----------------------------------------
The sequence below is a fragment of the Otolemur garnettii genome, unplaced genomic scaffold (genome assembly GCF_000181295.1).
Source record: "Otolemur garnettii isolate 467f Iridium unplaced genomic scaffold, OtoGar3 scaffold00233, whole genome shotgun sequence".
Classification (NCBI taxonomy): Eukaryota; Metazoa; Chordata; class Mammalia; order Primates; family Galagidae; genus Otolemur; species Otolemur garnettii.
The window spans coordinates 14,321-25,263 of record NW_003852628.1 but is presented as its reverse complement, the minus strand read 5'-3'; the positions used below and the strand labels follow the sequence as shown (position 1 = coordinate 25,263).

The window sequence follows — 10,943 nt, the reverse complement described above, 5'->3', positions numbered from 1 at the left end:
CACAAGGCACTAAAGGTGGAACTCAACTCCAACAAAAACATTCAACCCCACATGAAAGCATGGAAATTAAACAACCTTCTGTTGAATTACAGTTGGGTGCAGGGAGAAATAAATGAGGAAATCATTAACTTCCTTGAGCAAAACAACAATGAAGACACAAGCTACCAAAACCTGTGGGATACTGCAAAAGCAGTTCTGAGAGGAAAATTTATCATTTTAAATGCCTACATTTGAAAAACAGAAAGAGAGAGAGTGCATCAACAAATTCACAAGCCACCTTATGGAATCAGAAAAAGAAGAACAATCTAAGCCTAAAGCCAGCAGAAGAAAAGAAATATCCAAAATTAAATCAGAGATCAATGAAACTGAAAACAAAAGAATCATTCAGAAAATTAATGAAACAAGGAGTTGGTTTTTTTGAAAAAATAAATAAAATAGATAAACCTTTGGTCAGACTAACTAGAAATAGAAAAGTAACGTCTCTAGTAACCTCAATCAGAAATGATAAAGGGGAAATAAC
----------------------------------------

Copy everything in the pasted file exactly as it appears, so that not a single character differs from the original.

The sequence below is a fragment of the Otolemur garnettii genome, unplaced genomic scaffold (genome assembly GCF_000181295.1).
Source record: "Otolemur garnettii isolate 467f Iridium unplaced genomic scaffold, OtoGar3 scaffold00233, whole genome shotgun sequence".
Classification (NCBI taxonomy): Eukaryota; Metazoa; Chordata; class Mammalia; order Primates; family Galagidae; genus Otolemur; species Otolemur garnettii.
The window spans coordinates 14,321-25,263 of record NW_003852628.1 but is presented as its reverse complement, the minus strand read 5'-3'; the positions used below and the strand labels follow the sequence as shown (position 1 = coordinate 25,263).

The window sequence follows — 10,943 nt, the reverse complement described above, 5'->3', positions numbered from 1 at the left end:
CACAAGGCACTAAAGGTGGAACTCAACTCCAACAAAAACATTCAACCCCACATGAAAGCATGGAAATTAAACAACCTTCTGTTGAATTACAGTTGGGTGCAGGGAGAAATAAATGAGGAAATCATTAACTTCCTTGAGCAAAACAACAATGAAGACACAAGCTACCAAAACCTGTGGGATACTGCAAAAGCAGTTCTGAGAGGAAAATTTATCATTTTAAATGCCTACATTTGAAAAACAGAAAGAGAGAGAGTGCATCAACAAATTCACAAGCCACCTTATGGAATCAGAAAAAGAAGAACAATCTAAGCCTAAAGCCAGCAGAAGAAAAGAAATATCCAAAATTAAATCAGAGATCAATGAAACTGAAAACAAAAGAATCATTCAGAAAATTAATGAAACAAGGAGTTGGTTTTTTTGAAAAAATAAATAAAATAGATAAACCTTTGGTCAGACTAACTAGAAATAGAAAAGTAACGTCTCTAGTAACCTCAATCAGAAATGATAAAGGGGAAATAAC